One of the most famous scenes of Genesis is the dialogue between the serpent and the woman, convinced to transgress the divine command, culminating in a declaration of eternal war between the lineages of the two: "I will put enmity between you and the woman and between your seed and her seed; he shall crush your head and you shall crave his heel." (3: 15). Given the involvement of two descents, it is natural to think that two peoples are going to struggle, trapped ab ovo in a conflict we might call "cainism" from an ethological point of view, because the snake endowed with speaking capability can only be the totem of one offspring, while its adversary must be able of dislodging the other from the nest, as the eaglet would do with the brother. "Eagles lay their eggs several days apart, rather than all at one time. As a result, the chicks hatch at different times, and the firstborn almost always has a size advantage over its siblings. In some eagle species, the eldest uses this advantage to kill any nest mates in what is known as "Cain and Abel" behaviour, or simply "Cainism." The bigger chick repeatedly pecks at the smaller chick until the injured bird dies from its injuries, or becomes too weak to solicit food from a parent and dies of starvation. At this point, the chick's corpse is usually consumed either by the surviving chick or by its parents: To the eagles, the dead chick is nothing more than food that is not allowed to go to waste." (Grambo 2003 [1]: 32; Mainardi 2000 [2]: 66-68). Cain is an eagle, he defends himself before God who asks him where his brother is, but in fact he has taken the role of guardian, he must dominate and control as the royal bird would, which from above spies on his siblings. In the Bible Cain, this time the ancestor of the Kenites, is once associated with the nest – and therefore with birds – in a prophecy of Balaam (Num 24: 21-22). An easy paronomasia between qayin (Cain) and qen (nest) allows this saying: "And he saw the Kenite, and he took up his theme and said, ‘Staunch is your settlement, and set in the rock your nest. But Cain will be for burning, how long will Asshur hold you captive?’." [Alter]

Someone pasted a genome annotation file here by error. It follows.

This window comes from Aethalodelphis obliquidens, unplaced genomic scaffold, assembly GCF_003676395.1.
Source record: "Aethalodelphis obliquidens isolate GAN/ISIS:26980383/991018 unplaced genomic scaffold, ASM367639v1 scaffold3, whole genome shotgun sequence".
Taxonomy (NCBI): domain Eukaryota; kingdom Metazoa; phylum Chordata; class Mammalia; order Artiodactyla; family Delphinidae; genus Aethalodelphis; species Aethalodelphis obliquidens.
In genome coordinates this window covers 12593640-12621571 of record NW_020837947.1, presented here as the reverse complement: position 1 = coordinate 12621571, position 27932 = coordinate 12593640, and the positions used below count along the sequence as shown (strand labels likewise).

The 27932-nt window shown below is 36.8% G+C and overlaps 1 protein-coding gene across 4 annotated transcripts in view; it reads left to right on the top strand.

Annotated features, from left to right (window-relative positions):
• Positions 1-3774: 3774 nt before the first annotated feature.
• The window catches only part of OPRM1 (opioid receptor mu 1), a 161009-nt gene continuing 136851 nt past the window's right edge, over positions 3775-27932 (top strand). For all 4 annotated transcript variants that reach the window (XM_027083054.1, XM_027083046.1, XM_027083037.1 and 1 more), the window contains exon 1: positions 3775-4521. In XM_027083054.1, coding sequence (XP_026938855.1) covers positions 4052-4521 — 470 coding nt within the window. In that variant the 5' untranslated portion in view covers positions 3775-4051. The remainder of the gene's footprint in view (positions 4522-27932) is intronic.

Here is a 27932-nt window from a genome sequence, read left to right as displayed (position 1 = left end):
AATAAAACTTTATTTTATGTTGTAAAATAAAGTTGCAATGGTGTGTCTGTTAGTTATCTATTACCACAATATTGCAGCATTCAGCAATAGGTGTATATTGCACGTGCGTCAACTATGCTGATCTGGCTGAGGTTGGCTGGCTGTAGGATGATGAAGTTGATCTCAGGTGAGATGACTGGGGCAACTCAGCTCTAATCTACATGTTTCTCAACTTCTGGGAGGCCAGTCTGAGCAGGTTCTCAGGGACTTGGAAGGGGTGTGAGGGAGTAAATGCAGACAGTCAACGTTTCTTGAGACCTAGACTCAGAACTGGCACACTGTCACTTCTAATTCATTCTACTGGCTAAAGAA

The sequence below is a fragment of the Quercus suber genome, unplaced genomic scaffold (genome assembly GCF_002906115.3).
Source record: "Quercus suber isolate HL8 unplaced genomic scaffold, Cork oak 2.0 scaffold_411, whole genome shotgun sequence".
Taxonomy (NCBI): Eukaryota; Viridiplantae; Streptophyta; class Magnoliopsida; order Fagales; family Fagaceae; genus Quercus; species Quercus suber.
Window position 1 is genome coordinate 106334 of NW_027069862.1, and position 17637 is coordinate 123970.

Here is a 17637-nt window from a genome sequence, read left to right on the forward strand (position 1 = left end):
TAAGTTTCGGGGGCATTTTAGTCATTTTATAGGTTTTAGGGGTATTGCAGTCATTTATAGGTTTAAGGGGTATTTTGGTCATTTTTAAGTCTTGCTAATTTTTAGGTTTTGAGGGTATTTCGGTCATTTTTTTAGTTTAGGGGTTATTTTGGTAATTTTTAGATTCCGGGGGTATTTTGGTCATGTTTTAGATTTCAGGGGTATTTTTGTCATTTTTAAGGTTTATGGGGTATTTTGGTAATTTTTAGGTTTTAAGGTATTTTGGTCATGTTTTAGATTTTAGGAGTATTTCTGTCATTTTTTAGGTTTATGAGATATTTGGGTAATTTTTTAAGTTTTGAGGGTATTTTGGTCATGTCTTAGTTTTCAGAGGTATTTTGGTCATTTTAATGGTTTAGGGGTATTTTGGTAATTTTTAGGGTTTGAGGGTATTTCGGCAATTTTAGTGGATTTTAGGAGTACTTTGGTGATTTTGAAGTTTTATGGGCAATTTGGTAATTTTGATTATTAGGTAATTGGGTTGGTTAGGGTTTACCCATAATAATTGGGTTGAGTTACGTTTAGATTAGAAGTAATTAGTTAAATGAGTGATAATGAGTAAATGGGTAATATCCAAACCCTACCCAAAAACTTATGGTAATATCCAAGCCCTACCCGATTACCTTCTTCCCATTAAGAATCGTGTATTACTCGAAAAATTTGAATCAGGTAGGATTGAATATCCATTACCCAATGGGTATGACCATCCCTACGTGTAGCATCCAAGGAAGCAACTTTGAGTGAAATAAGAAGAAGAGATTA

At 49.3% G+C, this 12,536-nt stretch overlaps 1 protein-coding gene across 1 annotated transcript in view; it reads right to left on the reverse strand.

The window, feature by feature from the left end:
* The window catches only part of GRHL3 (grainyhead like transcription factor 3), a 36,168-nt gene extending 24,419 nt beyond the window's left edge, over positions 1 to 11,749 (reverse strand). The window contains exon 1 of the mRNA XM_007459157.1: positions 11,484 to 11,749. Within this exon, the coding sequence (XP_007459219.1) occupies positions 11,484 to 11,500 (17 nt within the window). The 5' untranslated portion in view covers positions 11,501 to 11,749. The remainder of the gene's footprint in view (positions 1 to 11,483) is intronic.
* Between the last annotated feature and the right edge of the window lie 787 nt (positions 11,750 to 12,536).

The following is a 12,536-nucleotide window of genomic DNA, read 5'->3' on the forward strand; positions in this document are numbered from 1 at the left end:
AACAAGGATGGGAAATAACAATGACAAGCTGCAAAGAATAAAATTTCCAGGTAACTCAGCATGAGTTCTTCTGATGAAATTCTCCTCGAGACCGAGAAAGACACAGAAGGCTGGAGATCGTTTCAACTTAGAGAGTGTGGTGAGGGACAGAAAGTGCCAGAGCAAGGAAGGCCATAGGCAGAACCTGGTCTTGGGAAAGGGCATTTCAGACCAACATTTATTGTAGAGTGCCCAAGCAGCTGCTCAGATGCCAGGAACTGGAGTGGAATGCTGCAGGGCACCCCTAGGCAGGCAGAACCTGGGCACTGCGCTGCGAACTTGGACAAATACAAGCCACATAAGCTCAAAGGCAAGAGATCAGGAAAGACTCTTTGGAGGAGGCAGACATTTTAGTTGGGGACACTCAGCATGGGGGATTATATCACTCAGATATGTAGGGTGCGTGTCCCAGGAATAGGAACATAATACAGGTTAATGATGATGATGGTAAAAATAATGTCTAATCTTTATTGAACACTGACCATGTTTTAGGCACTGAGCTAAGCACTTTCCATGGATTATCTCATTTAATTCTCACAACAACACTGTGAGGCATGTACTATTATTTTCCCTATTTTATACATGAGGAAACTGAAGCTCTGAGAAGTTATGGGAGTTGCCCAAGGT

Originally Published: April 21, 2021

Last Updated: May 12, 2021

  1. Grambo, R.L., Eagles. 2003, Grantown-on-Spey: Colin Baxter Photography.
  2. Mainardi, D., La strategia dell'aquila. Gli uccelli ci raccontano come eravamo, come siamo, come dovremmo essere. 2000, Milano: Mondadori.